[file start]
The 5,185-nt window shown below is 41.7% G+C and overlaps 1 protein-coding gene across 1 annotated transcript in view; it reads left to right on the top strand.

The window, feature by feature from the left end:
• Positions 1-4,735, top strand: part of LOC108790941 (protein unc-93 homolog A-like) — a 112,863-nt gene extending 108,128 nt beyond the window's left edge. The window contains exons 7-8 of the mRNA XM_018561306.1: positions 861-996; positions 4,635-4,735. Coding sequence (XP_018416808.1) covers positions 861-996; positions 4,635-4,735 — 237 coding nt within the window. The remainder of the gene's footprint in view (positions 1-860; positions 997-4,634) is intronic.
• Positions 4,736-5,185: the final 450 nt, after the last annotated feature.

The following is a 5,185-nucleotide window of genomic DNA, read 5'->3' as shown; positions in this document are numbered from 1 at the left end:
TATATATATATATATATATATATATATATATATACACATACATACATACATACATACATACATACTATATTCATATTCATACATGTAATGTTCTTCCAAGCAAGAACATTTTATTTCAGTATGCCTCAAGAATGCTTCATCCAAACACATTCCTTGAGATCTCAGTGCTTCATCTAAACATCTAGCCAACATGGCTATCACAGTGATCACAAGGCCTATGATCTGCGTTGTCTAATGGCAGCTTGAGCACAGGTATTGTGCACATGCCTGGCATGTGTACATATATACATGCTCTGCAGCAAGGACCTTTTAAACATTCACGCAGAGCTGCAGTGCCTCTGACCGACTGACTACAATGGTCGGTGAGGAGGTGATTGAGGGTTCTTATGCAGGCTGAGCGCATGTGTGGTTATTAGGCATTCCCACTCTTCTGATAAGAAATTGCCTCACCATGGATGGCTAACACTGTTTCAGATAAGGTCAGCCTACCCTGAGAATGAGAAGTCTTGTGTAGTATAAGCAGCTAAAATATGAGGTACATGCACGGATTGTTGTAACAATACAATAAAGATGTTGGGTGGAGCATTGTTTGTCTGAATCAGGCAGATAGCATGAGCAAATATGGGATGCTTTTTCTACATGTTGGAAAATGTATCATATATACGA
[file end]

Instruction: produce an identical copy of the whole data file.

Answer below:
The 5,185-nt window shown below is 41.7% G+C and overlaps 1 protein-coding gene across 1 annotated transcript in view; it reads left to right on the top strand.

The window, feature by feature from the left end:
• Positions 1-4,735, top strand: part of LOC108790941 (protein unc-93 homolog A-like) — a 112,863-nt gene extending 108,128 nt beyond the window's left edge. The window contains exons 7-8 of the mRNA XM_018561306.1: positions 861-996; positions 4,635-4,735. Coding sequence (XP_018416808.1) covers positions 861-996; positions 4,635-4,735 — 237 coding nt within the window. The remainder of the gene's footprint in view (positions 1-860; positions 997-4,634) is intronic.
• Positions 4,736-5,185: the final 450 nt, after the last annotated feature.

The following is a 5,185-nucleotide window of genomic DNA, read 5'->3' as shown; positions in this document are numbered from 1 at the left end:
TATATATATATATATATATATATATATATATATACACATACATACATACATACATACATACATACTATATTCATATTCATACATGTAATGTTCTTCCAAGCAAGAACATTTTATTTCAGTATGCCTCAAGAATGCTTCATCCAAACACATTCCTTGAGATCTCAGTGCTTCATCTAAACATCTAGCCAACATGGCTATCACAGTGATCACAAGGCCTATGATCTGCGTTGTCTAATGGCAGCTTGAGCACAGGTATTGTGCACATGCCTGGCATGTGTACATATATACATGCTCTGCAGCAAGGACCTTTTAAACATTCACGCAGAGCTGCAGTGCCTCTGACCGACTGACTACAATGGTCGGTGAGGAGGTGATTGAGGGTTCTTATGCAGGCTGAGCGCATGTGTGGTTATTAGGCATTCCCACTCTTCTGATAAGAAATTGCCTCACCATGGATGGCTAACACTGTTTCAGATAAGGTCAGCCTACCCTGAGAATGAGAAGTCTTGTGTAGTATAAGCAGCTAAAATATGAGGTACATGCACGGATTGTTGTAACAATACAATAAAGATGTTGGGTGGAGCATTGTTTGTCTGAATCAGGCAGATAGCATGAGCAAATATGGGATGCTTTTTCTACATGTTGGAAAATGTATCATATATACGA